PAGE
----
Six states, DC recognized for progress in Chesapeake Bay cleanup

Sponsored by


PHILADELPHIA, PA, July 2, 2014 -- The Environmental Protection Agency (EPA) has released its evaluations of the next round of actions that six states and the District of Columbia have committed to undertake in order to reduce nutrient and sediment pollution to their local waters and the Chesapeake Bay. The reviews offer a path forward for helping the seven jurisdictions refocus their efforts toward better restoring the Bay.

EPA's review of 2014-2015 milestone commitments by Delaware, Maryland, New York, Pennsylvania, Virginia, West Virginia, and District of Columbia is coupled with the Agency's assessment of the most recent milestones accomplished by each of the seven jurisdictions in 2012 and 2013. In addition, the agency assessed the actions taken by federal agencies to assist the jurisdictions in meeting these commitments.

Two-year milestones are short-term objectives under the Chesapeake Bay Total Maximum Daily Load (Bay TMDL) accountability framework used to assess progress toward restoration goals while allowing jurisdictions to flexibly adapt their Watershed Implementation Plans (WIPs) to meet those goals.

The jurisdictions' WIPs are key to restoring clean water to the thousands of streams and rivers that make up the Chesapeake Bay watershed and improving the quality of life for the nearly 18 million people who live in the watershed. When fully implemented, the seven WIPs will ensure that all practices necessary to meet water quality standards in the Chesapeake Bay will be in place by 2025. By 2017, jurisdictions should have practices in place that would achieve 60 percent of necessary nitrogen, phosphorus and sediment reductions compared to 2009.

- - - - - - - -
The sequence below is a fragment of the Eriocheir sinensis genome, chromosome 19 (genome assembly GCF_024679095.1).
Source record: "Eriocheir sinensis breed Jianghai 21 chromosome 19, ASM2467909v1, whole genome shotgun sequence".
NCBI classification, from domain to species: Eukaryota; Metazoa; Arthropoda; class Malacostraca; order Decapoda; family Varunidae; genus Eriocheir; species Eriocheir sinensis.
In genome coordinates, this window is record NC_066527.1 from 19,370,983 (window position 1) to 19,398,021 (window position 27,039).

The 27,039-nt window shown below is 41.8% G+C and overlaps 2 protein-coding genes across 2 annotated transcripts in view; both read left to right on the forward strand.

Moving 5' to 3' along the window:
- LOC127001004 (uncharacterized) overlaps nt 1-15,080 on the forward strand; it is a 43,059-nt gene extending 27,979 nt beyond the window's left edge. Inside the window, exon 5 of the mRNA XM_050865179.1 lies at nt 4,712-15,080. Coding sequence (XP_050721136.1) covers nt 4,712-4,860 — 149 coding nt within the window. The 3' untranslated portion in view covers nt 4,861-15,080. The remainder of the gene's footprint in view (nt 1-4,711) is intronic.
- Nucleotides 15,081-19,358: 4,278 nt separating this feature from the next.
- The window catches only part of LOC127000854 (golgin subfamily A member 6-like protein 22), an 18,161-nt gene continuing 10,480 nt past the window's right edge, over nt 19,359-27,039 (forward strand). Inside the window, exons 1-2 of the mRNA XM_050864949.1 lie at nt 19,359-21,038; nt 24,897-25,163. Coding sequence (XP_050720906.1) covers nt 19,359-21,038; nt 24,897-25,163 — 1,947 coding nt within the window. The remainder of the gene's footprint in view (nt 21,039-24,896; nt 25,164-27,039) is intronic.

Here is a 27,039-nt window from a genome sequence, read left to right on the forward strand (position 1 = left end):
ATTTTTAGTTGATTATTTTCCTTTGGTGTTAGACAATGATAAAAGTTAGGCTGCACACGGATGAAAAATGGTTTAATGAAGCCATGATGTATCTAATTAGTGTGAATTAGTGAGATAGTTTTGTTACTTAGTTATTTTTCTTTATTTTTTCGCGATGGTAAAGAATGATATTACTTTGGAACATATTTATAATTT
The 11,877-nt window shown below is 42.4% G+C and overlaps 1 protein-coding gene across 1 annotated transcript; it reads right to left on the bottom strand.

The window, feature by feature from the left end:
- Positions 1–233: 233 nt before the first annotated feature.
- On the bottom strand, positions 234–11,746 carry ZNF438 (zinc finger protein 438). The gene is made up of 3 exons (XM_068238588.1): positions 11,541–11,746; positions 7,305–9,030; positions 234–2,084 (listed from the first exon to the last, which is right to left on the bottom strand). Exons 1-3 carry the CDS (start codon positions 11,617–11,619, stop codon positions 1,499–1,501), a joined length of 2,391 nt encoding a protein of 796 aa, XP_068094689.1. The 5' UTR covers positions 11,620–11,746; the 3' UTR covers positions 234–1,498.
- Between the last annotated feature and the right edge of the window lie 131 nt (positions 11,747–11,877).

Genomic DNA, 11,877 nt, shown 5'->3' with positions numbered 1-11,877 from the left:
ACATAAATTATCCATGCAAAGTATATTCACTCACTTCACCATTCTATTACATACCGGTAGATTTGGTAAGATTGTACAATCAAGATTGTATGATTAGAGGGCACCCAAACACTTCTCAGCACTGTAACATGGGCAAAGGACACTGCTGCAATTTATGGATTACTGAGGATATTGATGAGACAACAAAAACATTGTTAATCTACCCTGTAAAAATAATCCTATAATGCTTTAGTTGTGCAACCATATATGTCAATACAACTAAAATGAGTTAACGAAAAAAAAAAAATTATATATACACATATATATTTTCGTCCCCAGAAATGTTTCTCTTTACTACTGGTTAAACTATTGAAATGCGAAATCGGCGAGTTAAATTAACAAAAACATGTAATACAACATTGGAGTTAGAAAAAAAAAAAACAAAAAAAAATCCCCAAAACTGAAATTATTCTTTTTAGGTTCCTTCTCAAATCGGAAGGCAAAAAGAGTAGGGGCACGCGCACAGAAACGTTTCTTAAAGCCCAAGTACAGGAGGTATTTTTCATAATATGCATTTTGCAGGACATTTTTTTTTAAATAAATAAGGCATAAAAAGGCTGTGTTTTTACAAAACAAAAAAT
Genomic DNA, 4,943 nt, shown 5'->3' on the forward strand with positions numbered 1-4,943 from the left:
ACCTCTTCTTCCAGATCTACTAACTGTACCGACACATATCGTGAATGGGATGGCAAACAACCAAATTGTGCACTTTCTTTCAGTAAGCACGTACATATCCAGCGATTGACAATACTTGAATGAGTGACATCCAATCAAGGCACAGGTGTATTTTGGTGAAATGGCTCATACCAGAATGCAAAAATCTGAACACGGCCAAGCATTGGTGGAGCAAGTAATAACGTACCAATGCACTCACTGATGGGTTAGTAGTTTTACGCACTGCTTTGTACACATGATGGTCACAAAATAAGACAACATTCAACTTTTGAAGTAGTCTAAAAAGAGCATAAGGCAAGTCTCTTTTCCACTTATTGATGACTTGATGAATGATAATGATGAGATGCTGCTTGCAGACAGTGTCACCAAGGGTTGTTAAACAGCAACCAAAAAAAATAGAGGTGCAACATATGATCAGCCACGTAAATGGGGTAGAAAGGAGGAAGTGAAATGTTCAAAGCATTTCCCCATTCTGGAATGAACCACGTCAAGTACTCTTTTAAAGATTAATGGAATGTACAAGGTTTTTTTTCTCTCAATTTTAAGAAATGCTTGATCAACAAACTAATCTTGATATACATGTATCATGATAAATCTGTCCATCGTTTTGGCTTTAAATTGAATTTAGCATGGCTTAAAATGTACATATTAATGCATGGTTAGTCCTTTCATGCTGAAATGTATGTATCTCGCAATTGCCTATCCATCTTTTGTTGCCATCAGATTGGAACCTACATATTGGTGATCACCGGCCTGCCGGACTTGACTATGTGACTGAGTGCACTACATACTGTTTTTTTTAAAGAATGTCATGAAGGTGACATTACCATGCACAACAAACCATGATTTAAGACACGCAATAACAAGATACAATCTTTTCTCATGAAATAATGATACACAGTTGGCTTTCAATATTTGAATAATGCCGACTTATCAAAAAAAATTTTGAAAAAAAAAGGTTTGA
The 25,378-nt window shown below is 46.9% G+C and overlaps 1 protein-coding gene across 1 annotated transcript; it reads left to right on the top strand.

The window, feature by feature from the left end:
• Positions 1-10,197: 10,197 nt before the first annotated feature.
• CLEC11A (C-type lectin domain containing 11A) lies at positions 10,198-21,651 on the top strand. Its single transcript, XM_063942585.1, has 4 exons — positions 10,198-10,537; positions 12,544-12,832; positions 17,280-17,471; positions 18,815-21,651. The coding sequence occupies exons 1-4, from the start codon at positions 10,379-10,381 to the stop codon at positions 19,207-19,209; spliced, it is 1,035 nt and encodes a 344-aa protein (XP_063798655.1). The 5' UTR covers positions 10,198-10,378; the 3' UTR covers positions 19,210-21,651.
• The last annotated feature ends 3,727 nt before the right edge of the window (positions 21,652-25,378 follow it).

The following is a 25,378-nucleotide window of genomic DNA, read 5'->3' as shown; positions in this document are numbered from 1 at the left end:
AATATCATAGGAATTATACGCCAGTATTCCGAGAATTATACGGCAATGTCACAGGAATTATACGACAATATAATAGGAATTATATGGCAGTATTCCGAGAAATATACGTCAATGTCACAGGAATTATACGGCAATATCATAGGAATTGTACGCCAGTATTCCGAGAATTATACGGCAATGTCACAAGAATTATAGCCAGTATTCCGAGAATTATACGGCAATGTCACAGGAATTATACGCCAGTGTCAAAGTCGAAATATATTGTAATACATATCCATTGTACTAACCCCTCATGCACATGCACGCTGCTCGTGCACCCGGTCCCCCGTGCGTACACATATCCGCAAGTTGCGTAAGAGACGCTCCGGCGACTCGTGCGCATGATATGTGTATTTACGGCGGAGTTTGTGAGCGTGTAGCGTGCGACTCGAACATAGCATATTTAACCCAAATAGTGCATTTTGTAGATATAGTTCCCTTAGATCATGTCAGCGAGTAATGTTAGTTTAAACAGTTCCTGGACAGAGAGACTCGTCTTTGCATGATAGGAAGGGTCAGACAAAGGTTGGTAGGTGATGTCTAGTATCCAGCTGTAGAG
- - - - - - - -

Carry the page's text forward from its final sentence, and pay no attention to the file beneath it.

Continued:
The Bay jurisdictions' and federal agencies' 2014-2015 milestone commitments were developed by the states and the District with support from EPA, considering which practices and programs best fit each particular jurisdiction.

The 2014-2015 milestone commitments to reduce phosphorus and sediment remain on track. While nitrogen is projected to be collectively reduced at the end of 2015 by nearly 25 million pounds compared to 2009, this reduction is nearly 6 million pounds less than is needed to remain on track to meet the 2017 target. The jurisdictions will need to substantially increase nitrogen reductions in order to get back on track.

As for the most recent milestone accomplishments, data provided by the Bay jurisdictions show that the Chesapeake Bay Program partnership as a whole achieved the 2013 milestone targets for nitrogen and phosphorus. The partners fell short of their reduction commitments for sediment, but collectively they remain on track to meet the 2017 target.

See also:

"Agreement signed to restore, protect Chesapeake Bay Watershed"

"Water pollution in Chesapeake Bay Watershed continues to be reduced"

###

Sponsored by

TODAY'S HEADLINES

EPA announces major modifications to ongoing VT landfill Superfund site remedy

EPA has proposed major recommended modifications to the ongoing remedy of the BFI Rockingham Landfill Superfund Site in Rockingham, Vt., that include an increased timeframe to cleanup groundwater, additional groundwater restrictions, and revised arsenic and lead cleanup levels.

Chevron certified as first company to complete rigorous CSSD evaluation process

Chevron was certified by the Center for Sustainable Shale Development as the first company to successfully complete its rigorous evaluation and verification process.

IEC grants final unanimous approval for ISA100 wireless standard

The International Society of Automation announced that ANSI/ISA-100.11a-2011, "Wireless Systems for Industrial Automation: Process Control and Related Applications," has been unanimously approved by the International Electrotechnical Commission as an international standard.

Eastern Singapore to receive second major water supply plant

PUB has selected BESIN-UEN Consortium as the Preferred Bidder for the second NEWater Plant located in the region of Changi, Singapore. The facility is expected to add another 50 million gallons per day to the nation's water supply.

FOLLOW US ON SOCIAL MEDIA